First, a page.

Chloe Sevigny Finds Middle Age ‘Tricky’ But Loves A Scent Associated With Grandmothers

New York Times
Chloe Sevigny at a cocktail party for her fragrance, Little Flower, made by indie perfumer Regime des Fleurs. Photo / New York Times.

New York’s eternal “it” girl still finds time to stay relevant, even on the cusp of 50. This month, she celebrates the legacy of her cult fragrance Regime des Fleurs Little Flower.

Before the air around Chloe Sevigny can be spritzed with her rose-scented perfume, it must first be cleared.

Sevigny gasped when she learned that some people interpreted a remark she recently made on Instagram as passive-aggressive. “Always nice to be included,” she had written beneath a Variety magazine cover she shared with Kim Kardashian.

They had been paired for an “actors on actors” conversation, which Variety released online on Wednesday. “Because I just come off as snarky?” Sevigny laughed. “The inside scoop is I wasn’t supposed to be there.”

She had replaced another actress who was sick with Covid. And she was grateful to be included. “I would like to have bigger parts in bigger movies,” said Sevigny, who wants to be perceived as a “character actor”. This year she starred as midcentury socialite C.Z. Guest on Feud: Capote Vs. The Swans, a series on FX and Hulu.

She just finished filming another series, playing Kitty Menendez, who was killed by her sons in 1989. The day after our interview, she was set to fly to San Francisco for rehearsals on a new Luca Guadagnino film, co-starring Julia Roberts and Ayo Edebiri. When we met, Sevigny, 49, was sitting in front of a mirror and having her hair wrapped into a tight bun.

She wore a striped robe and gem-encrusted Crocs by Simone Rocha. She was preparing for a cocktail party being thrown that evening on the roof of Fouquet’s New York for her fragrance, Little Flower, made by indie perfumer Regime des Fleurs. Sevigny was living in a sparsely decorated sublet, scattered with her 4-year-old son’s toys, while the family’s apartment was being expanded.

She and her husband, gallerist Sinisa Mackovic, had purchased the unit next door from an older couple torn between having more space in the country and more access to care in the city, Sevigny said. The couple’s dilemma made her wonder what she would do at their age.

Sevigny has been trying to embrace middle age — because that is what people do now — but finds it difficult.

“I think ageing is really one of the worst things of all time,” she said. “Maybe it’s easier when you’re over the hump and just an elegant older lady. Middle age is really tricky.”

Chloe Sevigny made a cameo this year in Charli XCX's music video 360.
Chloe Sevigny made a cameo this year in Charli XCX's music video 360.

Sevigny will turn 50 in November. Yet for most of her life, she has been associated with what is now and next in New York City, having been declared a swaggering “it girl” at 19. Last month, pop star Charli XCX gathered a coterie of “it girls” — models, actors, internet personalities, Julia Fox — for the video for her song 360.

At the end of the video, Sevigny emerges from a convertible, takes a drag from a cigarette and poses with a group of them, who were mostly about 20 years younger than her. “I was told everyone was doing bratty versions of themselves,” she said. “I was just trying not to look 1000 years old.”

And here is the narrative difficulty with Sevigny’s promotion of a rose fragrance: The scent is often associated with grandmothers.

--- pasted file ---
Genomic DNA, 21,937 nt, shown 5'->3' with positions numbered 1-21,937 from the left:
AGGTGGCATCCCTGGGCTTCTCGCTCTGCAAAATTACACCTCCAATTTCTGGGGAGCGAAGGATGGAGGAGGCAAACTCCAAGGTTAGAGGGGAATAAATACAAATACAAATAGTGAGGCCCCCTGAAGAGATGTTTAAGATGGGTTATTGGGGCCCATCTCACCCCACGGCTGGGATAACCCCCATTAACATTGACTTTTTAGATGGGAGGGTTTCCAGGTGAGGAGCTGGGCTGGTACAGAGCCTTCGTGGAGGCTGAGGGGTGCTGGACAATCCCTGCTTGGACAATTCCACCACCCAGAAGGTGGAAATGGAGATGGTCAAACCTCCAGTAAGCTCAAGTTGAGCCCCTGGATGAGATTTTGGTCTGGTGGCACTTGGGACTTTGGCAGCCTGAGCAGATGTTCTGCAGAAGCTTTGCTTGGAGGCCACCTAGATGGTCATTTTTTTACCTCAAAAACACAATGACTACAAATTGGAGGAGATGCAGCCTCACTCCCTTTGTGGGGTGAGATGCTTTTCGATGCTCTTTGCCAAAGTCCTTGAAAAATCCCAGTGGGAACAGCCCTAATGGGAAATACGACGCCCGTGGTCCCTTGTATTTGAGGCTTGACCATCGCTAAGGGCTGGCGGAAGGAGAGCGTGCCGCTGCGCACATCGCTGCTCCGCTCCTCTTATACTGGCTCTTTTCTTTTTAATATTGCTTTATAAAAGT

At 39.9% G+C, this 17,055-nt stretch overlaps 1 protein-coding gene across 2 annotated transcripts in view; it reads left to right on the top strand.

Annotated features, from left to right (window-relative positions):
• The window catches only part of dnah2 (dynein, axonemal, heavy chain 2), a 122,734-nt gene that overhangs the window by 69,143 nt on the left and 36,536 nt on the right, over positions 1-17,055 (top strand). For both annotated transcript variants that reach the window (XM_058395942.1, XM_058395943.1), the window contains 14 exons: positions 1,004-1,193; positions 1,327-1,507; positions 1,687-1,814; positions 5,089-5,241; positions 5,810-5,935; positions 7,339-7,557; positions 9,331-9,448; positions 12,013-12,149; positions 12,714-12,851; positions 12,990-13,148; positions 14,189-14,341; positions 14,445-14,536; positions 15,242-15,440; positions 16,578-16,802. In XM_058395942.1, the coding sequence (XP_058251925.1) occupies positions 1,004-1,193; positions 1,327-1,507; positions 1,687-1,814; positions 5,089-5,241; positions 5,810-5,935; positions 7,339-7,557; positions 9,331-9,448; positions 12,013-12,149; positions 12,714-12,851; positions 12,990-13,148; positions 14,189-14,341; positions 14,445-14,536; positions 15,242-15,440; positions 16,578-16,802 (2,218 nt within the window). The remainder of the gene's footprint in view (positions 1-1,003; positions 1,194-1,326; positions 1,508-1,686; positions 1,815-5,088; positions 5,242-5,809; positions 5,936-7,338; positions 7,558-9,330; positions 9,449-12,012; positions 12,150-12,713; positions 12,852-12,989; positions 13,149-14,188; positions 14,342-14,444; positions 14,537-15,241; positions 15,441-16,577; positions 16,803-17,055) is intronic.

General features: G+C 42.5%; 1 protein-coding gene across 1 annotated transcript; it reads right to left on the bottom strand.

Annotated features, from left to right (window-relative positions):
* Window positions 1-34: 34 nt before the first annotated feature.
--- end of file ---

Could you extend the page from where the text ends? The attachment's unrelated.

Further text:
“We like to use the word ‘fresh’,” said Sevigny, who wore rose fragrances by Comme des Garcons and Hermes for years before developing her own with her friend Alia Raza, the Regime des Fleurs founder, in 2019.

“It’s not a moneymaker for me in any way. But I love Alia. I love these both female-owned businesses,” she said, referring to Moda Operandi, the online retailer that hosted the party. Moda Operandi began selling Little Flower in 2023 and said the perfume is its bestselling fragrance.

Years ago, Sevigny went to a baby shower for Moda Operandi co-founder Lauren Santo Domingo and brought home one of the live canaries that decorated the space. Santo Domingo remembers the bird. She also remembers being a teenager, commuting into New York City from Greenwich, Connecticut, on the same train as Sevigny, watching for which train car Sevigny would board at Darien, her home station.

“I don’t think she knows I was stalking her,” said Santo Domingo, whose company had stocked the rooftop terrace with floral cocktails, a whimsical purple cake (the baker also made the cake for Sevigny’s wedding, which was dissected in minutiae) and guests including actress Natasha Lyonne, designer Batsheva Hay and a host of Red Scare podcast, Anna Khachiyan.

“I wish I could just go to every party and not have my picture taken,” Sevigny had said that afternoon while getting dressed. She wore a Prada skirt and cape, accessorising with slime-coloured heels and peach-coloured sunglasses. “But this is not the one.”

Lately, she feels more visible than ever, particularly with the demands of modern promotional tours. The internet may have loved it when Sevigny went on a rant about Los Angeles in a February video for Elle.

But she takes beta blockers to calm herself down before going on late-night TV.

“I feel so uncomfortable being myself on camera,” she said. And you know who always seems comfortable being herself on camera?

“‘You’re so good at being you,’” Sevigny said she told Kardashian during their Variety conversation, which the internet has already investigated for any tinge of shade.

“Plenty of movie stars just play themselves over and over and over again.”

This article originally appeared in the New York Times.

Written by: Jessica Testa

Photographs by: Ye Fan for the New York Times


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